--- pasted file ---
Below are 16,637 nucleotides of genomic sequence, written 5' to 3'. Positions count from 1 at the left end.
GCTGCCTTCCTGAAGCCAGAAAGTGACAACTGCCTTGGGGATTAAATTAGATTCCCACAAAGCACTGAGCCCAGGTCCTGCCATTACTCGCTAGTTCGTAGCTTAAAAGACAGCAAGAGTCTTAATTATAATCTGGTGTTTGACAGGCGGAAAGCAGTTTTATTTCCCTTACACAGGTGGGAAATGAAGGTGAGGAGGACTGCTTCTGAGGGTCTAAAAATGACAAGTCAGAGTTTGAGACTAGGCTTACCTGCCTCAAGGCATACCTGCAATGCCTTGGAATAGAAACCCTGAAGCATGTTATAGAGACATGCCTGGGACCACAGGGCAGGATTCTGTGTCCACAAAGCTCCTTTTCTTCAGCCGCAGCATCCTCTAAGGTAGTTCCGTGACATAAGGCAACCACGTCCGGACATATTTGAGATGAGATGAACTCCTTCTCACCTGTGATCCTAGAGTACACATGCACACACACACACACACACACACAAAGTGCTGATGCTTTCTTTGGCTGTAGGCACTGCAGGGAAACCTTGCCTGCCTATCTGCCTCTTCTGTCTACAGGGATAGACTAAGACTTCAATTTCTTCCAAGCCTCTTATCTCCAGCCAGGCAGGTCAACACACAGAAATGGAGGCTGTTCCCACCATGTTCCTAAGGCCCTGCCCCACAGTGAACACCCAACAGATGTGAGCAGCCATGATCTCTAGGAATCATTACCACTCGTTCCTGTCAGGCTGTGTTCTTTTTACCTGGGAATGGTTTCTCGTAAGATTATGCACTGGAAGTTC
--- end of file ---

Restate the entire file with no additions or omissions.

Below are 16,637 nucleotides of genomic sequence, written 5' to 3'. Positions count from 1 at the left end.
GCTGCCTTCCTGAAGCCAGAAAGTGACAACTGCCTTGGGGATTAAATTAGATTCCCACAAAGCACTGAGCCCAGGTCCTGCCATTACTCGCTAGTTCGTAGCTTAAAAGACAGCAAGAGTCTTAATTATAATCTGGTGTTTGACAGGCGGAAAGCAGTTTTATTTCCCTTACACAGGTGGGAAATGAAGGTGAGGAGGACTGCTTCTGAGGGTCTAAAAATGACAAGTCAGAGTTTGAGACTAGGCTTACCTGCCTCAAGGCATACCTGCAATGCCTTGGAATAGAAACCCTGAAGCATGTTATAGAGACATGCCTGGGACCACAGGGCAGGATTCTGTGTCCACAAAGCTCCTTTTCTTCAGCCGCAGCATCCTCTAAGGTAGTTCCGTGACATAAGGCAACCACGTCCGGACATATTTGAGATGAGATGAACTCCTTCTCACCTGTGATCCTAGAGTACACATGCACACACACACACACACACACACAAAGTGCTGATGCTTTCTTTGGCTGTAGGCACTGCAGGGAAACCTTGCCTGCCTATCTGCCTCTTCTGTCTACAGGGATAGACTAAGACTTCAATTTCTTCCAAGCCTCTTATCTCCAGCCAGGCAGGTCAACACACAGAAATGGAGGCTGTTCCCACCATGTTCCTAAGGCCCTGCCCCACAGTGAACACCCAACAGATGTGAGCAGCCATGATCTCTAGGAATCATTACCACTCGTTCCTGTCAGGCTGTGTTCTTTTTACCTGGGAATGGTTTCTCGTAAGATTATGCACTGGAAGTTC